Dr. Whewell does not profess to be sufficiently well acquainted with the system of great schools to be able to suggest how this may best be done; but he conceives that it must be done by making arithmetic a part of the system of the school; not a mere appendage to the ordinary work of the school, enjoined it may be and provided for, but not looked upon with any regard and respect by those who govern the school and direct the minds of the boys. Arithmetic, and, when that has been mastered, geometry, mensuration, algebra, and trigonometry, in succession, should, he says, form a part of the daily business of every school which is intended to prepare students for the university; and he especially urges that arithmetic and a portion of Euclid's geometry should be taught to all the scholars in our great classical schools -taught so as to be familiarly used and permanently possessed, and, with that view, made a part of the daily system of those schools. He observes, that a great part of the vice of the mode in which such branches of learning are now taught at these schools is, that they are taught, not as valuable for their own sakes, but as means of passing examinations in the universities. Hence boys are not taught things the most fit for boys, and in the manner most fit (as the practical teaching of arithmetic is); but they are taught, as much as possible, in the manner most resembling the teaching of the university. And undoubtedly the teachers, looking only to the boys' university career in what they teach, think this a great improvement on the system of teaching matbematical subjects in these schools ; but this notion Dr. Whewell condemns, as altogether a mistake. Boys, he says, should be taught arithmetic and geometry, and, it may be, algebra and trigonometry, in the great classical schools, in the same way in which they are in the best commercial schools : at any rate, in some way in which the knowledge, and not the passing of examinations, is regarded as the valuable result.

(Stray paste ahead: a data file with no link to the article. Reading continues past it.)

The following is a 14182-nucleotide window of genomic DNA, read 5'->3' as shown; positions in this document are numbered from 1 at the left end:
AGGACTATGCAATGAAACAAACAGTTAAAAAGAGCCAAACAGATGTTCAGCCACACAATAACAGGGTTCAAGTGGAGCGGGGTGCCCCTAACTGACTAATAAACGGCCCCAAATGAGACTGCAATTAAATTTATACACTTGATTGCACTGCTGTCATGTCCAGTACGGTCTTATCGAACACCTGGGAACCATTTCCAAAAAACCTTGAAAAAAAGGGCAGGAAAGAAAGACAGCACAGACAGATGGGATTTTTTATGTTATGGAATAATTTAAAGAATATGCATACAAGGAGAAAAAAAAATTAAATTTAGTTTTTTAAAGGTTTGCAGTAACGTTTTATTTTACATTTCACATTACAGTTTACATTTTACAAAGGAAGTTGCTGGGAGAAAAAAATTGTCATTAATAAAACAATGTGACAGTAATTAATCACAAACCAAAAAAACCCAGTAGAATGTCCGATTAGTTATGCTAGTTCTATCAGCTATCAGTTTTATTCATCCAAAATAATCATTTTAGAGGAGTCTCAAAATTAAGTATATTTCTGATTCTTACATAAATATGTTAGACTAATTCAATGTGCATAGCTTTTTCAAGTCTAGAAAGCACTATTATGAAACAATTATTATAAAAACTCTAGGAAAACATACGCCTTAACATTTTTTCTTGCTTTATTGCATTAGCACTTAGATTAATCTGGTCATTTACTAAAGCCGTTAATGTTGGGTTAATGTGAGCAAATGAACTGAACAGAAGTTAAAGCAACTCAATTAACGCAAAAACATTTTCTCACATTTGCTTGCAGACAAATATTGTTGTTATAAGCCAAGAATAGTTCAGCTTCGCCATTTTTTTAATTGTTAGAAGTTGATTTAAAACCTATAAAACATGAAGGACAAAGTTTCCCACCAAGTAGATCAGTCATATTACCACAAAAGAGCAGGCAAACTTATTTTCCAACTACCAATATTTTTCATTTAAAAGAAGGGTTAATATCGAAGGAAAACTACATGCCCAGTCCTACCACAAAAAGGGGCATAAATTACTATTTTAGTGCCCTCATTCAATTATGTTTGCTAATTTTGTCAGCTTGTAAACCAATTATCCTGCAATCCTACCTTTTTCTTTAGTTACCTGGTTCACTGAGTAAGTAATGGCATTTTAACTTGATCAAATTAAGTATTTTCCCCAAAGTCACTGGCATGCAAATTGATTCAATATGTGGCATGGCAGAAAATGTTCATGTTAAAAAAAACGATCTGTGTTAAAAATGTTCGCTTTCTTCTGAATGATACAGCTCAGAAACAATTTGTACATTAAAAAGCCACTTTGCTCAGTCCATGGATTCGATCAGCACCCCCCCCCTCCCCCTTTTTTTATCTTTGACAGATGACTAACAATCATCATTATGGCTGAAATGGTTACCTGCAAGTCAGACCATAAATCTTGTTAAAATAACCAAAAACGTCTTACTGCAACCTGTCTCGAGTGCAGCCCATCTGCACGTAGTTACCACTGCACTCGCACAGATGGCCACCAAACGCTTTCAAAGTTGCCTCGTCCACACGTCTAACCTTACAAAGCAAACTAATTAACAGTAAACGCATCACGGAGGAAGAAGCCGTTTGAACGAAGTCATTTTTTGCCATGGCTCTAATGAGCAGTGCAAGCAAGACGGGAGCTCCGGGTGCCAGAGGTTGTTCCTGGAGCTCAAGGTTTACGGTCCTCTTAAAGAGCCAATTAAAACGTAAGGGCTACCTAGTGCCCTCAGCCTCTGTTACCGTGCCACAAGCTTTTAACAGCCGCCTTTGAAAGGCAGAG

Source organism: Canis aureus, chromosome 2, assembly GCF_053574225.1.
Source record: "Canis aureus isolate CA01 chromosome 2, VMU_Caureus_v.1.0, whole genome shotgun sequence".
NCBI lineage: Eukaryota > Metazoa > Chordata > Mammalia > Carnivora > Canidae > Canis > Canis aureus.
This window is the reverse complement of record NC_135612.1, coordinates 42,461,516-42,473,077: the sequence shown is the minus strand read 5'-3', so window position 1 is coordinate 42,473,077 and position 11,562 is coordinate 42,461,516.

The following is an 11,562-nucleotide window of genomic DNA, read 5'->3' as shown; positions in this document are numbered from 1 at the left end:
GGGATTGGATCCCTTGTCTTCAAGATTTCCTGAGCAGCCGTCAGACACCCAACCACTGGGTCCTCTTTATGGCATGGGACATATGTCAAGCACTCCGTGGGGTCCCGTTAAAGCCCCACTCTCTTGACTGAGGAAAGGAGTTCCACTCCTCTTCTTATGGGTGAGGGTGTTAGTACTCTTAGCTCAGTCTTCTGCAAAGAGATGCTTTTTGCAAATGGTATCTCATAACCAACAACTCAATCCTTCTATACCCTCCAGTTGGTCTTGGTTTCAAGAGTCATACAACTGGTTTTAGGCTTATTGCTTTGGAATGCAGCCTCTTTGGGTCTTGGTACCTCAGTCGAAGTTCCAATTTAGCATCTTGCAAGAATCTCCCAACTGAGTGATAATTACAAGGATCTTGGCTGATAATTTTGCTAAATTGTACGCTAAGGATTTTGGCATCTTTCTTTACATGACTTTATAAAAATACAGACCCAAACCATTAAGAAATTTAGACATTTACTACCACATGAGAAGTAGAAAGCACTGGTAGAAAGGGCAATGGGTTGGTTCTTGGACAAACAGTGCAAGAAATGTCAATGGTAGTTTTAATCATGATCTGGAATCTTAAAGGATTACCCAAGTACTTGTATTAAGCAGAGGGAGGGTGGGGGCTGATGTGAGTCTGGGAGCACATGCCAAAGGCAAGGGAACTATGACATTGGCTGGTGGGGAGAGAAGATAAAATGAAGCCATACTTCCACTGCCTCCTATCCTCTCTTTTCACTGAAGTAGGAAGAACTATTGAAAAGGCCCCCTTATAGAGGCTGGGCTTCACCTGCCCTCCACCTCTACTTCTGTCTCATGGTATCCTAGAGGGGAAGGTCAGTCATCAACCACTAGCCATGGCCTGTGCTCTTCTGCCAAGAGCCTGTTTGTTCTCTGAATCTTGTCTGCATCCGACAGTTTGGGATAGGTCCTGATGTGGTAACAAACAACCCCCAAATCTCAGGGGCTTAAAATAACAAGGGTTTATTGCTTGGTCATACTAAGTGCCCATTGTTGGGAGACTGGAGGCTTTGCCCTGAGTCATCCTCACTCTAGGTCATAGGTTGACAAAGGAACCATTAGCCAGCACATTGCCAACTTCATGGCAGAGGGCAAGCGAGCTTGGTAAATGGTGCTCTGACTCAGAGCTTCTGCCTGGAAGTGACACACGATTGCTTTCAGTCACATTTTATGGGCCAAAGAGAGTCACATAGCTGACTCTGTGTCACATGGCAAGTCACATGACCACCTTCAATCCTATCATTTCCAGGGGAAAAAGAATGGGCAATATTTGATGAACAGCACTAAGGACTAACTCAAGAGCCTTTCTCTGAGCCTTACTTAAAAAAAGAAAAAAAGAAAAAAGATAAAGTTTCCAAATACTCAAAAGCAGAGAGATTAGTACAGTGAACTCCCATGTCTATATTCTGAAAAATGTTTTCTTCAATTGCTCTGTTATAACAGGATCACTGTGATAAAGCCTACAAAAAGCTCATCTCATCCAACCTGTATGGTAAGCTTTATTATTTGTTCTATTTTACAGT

In concluding this abstract of Dr. Whewell's remarks upon school instruction in mathematics as preparatory to a university course, we would briefly remind our readers of the great importance which he assigns to early instruction in arithmetic, and to a knowledge of arithmetic, as the foundation of all real progress in mathematics. His observation that arithmetic is of a practical nature, and therefore peculiarly suited to the tastes of boys, is well worthy of notice, as also that it is a matter of habit, and can be learned only by long-continued practice. Hence the necessity of a daily appropriation of time during some years of boyhood to this object. Though we quite agree with Dr. W. in thinking that there should be as nearly as